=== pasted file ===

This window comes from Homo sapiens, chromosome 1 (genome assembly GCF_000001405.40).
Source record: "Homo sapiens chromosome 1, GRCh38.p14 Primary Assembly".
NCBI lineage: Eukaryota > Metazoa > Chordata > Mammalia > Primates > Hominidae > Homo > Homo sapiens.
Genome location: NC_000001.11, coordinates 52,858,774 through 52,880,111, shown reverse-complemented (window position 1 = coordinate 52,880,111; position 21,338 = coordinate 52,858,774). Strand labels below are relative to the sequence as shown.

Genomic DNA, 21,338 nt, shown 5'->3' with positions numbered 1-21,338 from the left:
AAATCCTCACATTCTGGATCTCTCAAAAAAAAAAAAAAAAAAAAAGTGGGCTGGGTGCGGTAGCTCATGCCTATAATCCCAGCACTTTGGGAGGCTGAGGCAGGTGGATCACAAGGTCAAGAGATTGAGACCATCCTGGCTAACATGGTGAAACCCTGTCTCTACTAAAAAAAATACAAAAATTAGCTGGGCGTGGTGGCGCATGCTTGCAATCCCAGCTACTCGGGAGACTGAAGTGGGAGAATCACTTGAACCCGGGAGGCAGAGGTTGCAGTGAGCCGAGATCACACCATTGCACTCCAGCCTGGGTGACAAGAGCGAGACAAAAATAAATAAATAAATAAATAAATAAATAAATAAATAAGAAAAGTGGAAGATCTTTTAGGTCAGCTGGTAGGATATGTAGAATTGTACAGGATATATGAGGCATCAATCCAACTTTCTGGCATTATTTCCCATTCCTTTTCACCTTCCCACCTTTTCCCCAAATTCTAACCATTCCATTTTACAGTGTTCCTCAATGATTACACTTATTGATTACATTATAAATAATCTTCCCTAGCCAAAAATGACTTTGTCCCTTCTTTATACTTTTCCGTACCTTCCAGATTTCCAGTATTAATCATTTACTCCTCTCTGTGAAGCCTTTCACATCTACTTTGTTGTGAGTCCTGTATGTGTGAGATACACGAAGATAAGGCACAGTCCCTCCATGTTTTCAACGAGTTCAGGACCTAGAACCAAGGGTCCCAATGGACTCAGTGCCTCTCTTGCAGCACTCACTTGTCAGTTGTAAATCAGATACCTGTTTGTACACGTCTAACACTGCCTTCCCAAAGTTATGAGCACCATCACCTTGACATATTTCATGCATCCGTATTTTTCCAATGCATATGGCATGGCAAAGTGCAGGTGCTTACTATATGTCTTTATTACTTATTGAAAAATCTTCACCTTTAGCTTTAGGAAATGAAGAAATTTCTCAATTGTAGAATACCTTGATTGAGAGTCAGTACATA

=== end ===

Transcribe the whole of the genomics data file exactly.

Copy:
This window comes from Homo sapiens, chromosome 1 (genome assembly GCF_000001405.40).
Source record: "Homo sapiens chromosome 1, GRCh38.p14 Primary Assembly".
NCBI lineage: Eukaryota > Metazoa > Chordata > Mammalia > Primates > Hominidae > Homo > Homo sapiens.
Genome location: NC_000001.11, coordinates 52,858,774 through 52,880,111, shown reverse-complemented (window position 1 = coordinate 52,880,111; position 21,338 = coordinate 52,858,774). Strand labels below are relative to the sequence as shown.

Genomic DNA, 21,338 nt, shown 5'->3' with positions numbered 1-21,338 from the left:
AAATCCTCACATTCTGGATCTCTCAAAAAAAAAAAAAAAAAAAAAGTGGGCTGGGTGCGGTAGCTCATGCCTATAATCCCAGCACTTTGGGAGGCTGAGGCAGGTGGATCACAAGGTCAAGAGATTGAGACCATCCTGGCTAACATGGTGAAACCCTGTCTCTACTAAAAAAAATACAAAAATTAGCTGGGCGTGGTGGCGCATGCTTGCAATCCCAGCTACTCGGGAGACTGAAGTGGGAGAATCACTTGAACCCGGGAGGCAGAGGTTGCAGTGAGCCGAGATCACACCATTGCACTCCAGCCTGGGTGACAAGAGCGAGACAAAAATAAATAAATAAATAAATAAATAAATAAATAAATAAGAAAAGTGGAAGATCTTTTAGGTCAGCTGGTAGGATATGTAGAATTGTACAGGATATATGAGGCATCAATCCAACTTTCTGGCATTATTTCCCATTCCTTTTCACCTTCCCACCTTTTCCCCAAATTCTAACCATTCCATTTTACAGTGTTCCTCAATGATTACACTTATTGATTACATTATAAATAATCTTCCCTAGCCAAAAATGACTTTGTCCCTTCTTTATACTTTTCCGTACCTTCCAGATTTCCAGTATTAATCATTTACTCCTCTCTGTGAAGCCTTTCACATCTACTTTGTTGTGAGTCCTGTATGTGTGAGATACACGAAGATAAGGCACAGTCCCTCCATGTTTTCAACGAGTTCAGGACCTAGAACCAAGGGTCCCAATGGACTCAGTGCCTCTCTTGCAGCACTCACTTGTCAGTTGTAAATCAGATACCTGTTTGTACACGTCTAACACTGCCTTCCCAAAGTTATGAGCACCATCACCTTGACATATTTCATGCATCCGTATTTTTCCAATGCATATGGCATGGCAAAGTGCAGGTGCTTACTATATGTCTTTATTACTTATTGAAAAATCTTCACCTTTAGCTTTAGGAAATGAAGAAATTTCTCAATTGTAGAATACCTTGATTGAGAGTCAGTACATA